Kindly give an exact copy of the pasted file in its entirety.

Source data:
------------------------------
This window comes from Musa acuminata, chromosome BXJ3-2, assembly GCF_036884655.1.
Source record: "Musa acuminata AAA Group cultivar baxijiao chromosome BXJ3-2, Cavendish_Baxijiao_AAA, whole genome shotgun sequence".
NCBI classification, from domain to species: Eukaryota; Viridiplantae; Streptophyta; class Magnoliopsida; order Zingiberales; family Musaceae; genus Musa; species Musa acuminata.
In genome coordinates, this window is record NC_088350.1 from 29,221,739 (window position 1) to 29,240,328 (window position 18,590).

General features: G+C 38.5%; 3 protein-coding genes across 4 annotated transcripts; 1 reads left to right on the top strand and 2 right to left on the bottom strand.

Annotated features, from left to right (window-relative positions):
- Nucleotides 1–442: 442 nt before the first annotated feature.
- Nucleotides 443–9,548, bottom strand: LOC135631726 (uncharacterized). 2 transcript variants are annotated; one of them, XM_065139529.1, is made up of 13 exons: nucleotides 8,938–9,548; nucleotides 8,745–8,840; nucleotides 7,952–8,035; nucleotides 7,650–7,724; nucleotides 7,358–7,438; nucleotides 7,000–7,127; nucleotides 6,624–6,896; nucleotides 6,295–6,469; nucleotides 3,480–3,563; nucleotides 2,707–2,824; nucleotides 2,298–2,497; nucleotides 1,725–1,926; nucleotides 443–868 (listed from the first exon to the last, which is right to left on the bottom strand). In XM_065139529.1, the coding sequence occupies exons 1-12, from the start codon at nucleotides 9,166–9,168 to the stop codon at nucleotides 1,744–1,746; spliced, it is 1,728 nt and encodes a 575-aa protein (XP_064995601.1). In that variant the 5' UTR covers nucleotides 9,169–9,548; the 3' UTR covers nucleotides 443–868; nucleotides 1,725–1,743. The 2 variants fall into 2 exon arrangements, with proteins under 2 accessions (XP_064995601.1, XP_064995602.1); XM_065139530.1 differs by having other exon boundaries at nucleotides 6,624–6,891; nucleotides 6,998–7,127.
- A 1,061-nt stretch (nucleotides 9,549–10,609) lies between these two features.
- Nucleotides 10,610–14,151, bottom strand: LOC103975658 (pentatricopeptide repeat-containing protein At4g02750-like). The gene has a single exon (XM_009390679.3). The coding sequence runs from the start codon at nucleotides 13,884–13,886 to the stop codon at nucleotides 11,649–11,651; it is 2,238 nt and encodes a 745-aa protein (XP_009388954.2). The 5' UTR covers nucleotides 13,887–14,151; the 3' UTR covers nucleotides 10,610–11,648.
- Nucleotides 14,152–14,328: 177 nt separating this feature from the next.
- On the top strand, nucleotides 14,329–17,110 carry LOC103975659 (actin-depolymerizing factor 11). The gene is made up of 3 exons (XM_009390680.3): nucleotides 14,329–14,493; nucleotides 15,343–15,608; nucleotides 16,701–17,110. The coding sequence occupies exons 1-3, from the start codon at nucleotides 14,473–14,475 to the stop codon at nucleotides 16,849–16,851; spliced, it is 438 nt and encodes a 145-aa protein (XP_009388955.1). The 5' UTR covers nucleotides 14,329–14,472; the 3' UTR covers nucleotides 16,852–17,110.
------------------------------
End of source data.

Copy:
This window comes from Musa acuminata, chromosome BXJ3-2, assembly GCF_036884655.1.
Source record: "Musa acuminata AAA Group cultivar baxijiao chromosome BXJ3-2, Cavendish_Baxijiao_AAA, whole genome shotgun sequence".
NCBI classification, from domain to species: Eukaryota; Viridiplantae; Streptophyta; class Magnoliopsida; order Zingiberales; family Musaceae; genus Musa; species Musa acuminata.
In genome coordinates, this window is record NC_088350.1 from 29,221,739 (window position 1) to 29,240,328 (window position 18,590).

General features: G+C 38.5%; 3 protein-coding genes across 4 annotated transcripts; 1 reads left to right on the top strand and 2 right to left on the bottom strand.

Annotated features, from left to right (window-relative positions):
- Nucleotides 1–442: 442 nt before the first annotated feature.
- Nucleotides 443–9,548, bottom strand: LOC135631726 (uncharacterized). 2 transcript variants are annotated; one of them, XM_065139529.1, is made up of 13 exons: nucleotides 8,938–9,548; nucleotides 8,745–8,840; nucleotides 7,952–8,035; nucleotides 7,650–7,724; nucleotides 7,358–7,438; nucleotides 7,000–7,127; nucleotides 6,624–6,896; nucleotides 6,295–6,469; nucleotides 3,480–3,563; nucleotides 2,707–2,824; nucleotides 2,298–2,497; nucleotides 1,725–1,926; nucleotides 443–868 (listed from the first exon to the last, which is right to left on the bottom strand). In XM_065139529.1, the coding sequence occupies exons 1-12, from the start codon at nucleotides 9,166–9,168 to the stop codon at nucleotides 1,744–1,746; spliced, it is 1,728 nt and encodes a 575-aa protein (XP_064995601.1). In that variant the 5' UTR covers nucleotides 9,169–9,548; the 3' UTR covers nucleotides 443–868; nucleotides 1,725–1,743. The 2 variants fall into 2 exon arrangements, with proteins under 2 accessions (XP_064995601.1, XP_064995602.1); XM_065139530.1 differs by having other exon boundaries at nucleotides 6,624–6,891; nucleotides 6,998–7,127.
- A 1,061-nt stretch (nucleotides 9,549–10,609) lies between these two features.
- Nucleotides 10,610–14,151, bottom strand: LOC103975658 (pentatricopeptide repeat-containing protein At4g02750-like). The gene has a single exon (XM_009390679.3). The coding sequence runs from the start codon at nucleotides 13,884–13,886 to the stop codon at nucleotides 11,649–11,651; it is 2,238 nt and encodes a 745-aa protein (XP_009388954.2). The 5' UTR covers nucleotides 13,887–14,151; the 3' UTR covers nucleotides 10,610–11,648.
- Nucleotides 14,152–14,328: 177 nt separating this feature from the next.
- On the top strand, nucleotides 14,329–17,110 carry LOC103975659 (actin-depolymerizing factor 11). The gene is made up of 3 exons (XM_009390680.3): nucleotides 14,329–14,493; nucleotides 15,343–15,608; nucleotides 16,701–17,110. The coding sequence occupies exons 1-3, from the start codon at nucleotides 14,473–14,475 to the stop codon at nucleotides 16,849–16,851; spliced, it is 438 nt and encodes a 145-aa protein (XP_009388955.1). The 5' UTR covers nucleotides 14,329–14,472; the 3' UTR covers nucleotides 16,852–17,110.